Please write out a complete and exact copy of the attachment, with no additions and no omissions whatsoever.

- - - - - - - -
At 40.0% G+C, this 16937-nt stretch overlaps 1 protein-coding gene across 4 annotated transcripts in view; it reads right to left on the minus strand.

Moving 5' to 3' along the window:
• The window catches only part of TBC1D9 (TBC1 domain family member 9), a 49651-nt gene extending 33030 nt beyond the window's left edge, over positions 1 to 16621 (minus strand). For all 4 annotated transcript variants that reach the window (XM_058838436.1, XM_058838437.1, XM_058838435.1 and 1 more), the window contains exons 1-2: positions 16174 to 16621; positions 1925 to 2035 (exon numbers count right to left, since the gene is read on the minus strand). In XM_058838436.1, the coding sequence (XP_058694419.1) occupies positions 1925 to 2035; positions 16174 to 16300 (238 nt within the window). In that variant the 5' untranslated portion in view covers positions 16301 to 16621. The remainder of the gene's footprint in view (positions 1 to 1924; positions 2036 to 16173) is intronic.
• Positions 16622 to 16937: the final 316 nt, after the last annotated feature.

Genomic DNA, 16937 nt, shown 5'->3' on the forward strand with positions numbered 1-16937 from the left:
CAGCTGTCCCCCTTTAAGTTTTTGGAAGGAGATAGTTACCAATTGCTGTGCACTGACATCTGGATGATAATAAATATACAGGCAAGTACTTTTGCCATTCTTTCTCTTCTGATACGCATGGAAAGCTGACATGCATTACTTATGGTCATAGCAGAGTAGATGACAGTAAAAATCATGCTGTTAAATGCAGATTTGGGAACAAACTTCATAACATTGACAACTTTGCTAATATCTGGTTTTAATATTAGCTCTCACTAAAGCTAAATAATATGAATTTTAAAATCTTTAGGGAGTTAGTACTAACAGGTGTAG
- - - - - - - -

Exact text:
At 40.0% G+C, this 16937-nt stretch overlaps 1 protein-coding gene across 4 annotated transcripts in view; it reads right to left on the minus strand.

Moving 5' to 3' along the window:
• The window catches only part of TBC1D9 (TBC1 domain family member 9), a 49651-nt gene extending 33030 nt beyond the window's left edge, over positions 1 to 16621 (minus strand). For all 4 annotated transcript variants that reach the window (XM_058838436.1, XM_058838437.1, XM_058838435.1 and 1 more), the window contains exons 1-2: positions 16174 to 16621; positions 1925 to 2035 (exon numbers count right to left, since the gene is read on the minus strand). In XM_058838436.1, the coding sequence (XP_058694419.1) occupies positions 1925 to 2035; positions 16174 to 16300 (238 nt within the window). In that variant the 5' untranslated portion in view covers positions 16301 to 16621. The remainder of the gene's footprint in view (positions 1 to 1924; positions 2036 to 16173) is intronic.
• Positions 16622 to 16937: the final 316 nt, after the last annotated feature.

Genomic DNA, 16937 nt, shown 5'->3' on the forward strand with positions numbered 1-16937 from the left:
CAGCTGTCCCCCTTTAAGTTTTTGGAAGGAGATAGTTACCAATTGCTGTGCACTGACATCTGGATGATAATAAATATACAGGCAAGTACTTTTGCCATTCTTTCTCTTCTGATACGCATGGAAAGCTGACATGCATTACTTATGGTCATAGCAGAGTAGATGACAGTAAAAATCATGCTGTTAAATGCAGATTTGGGAACAAACTTCATAACATTGACAACTTTGCTAATATCTGGTTTTAATATTAGCTCTCACTAAAGCTAAATAATATGAATTTTAAAATCTTTAGGGAGTTAGTACTAACAGGTGTAG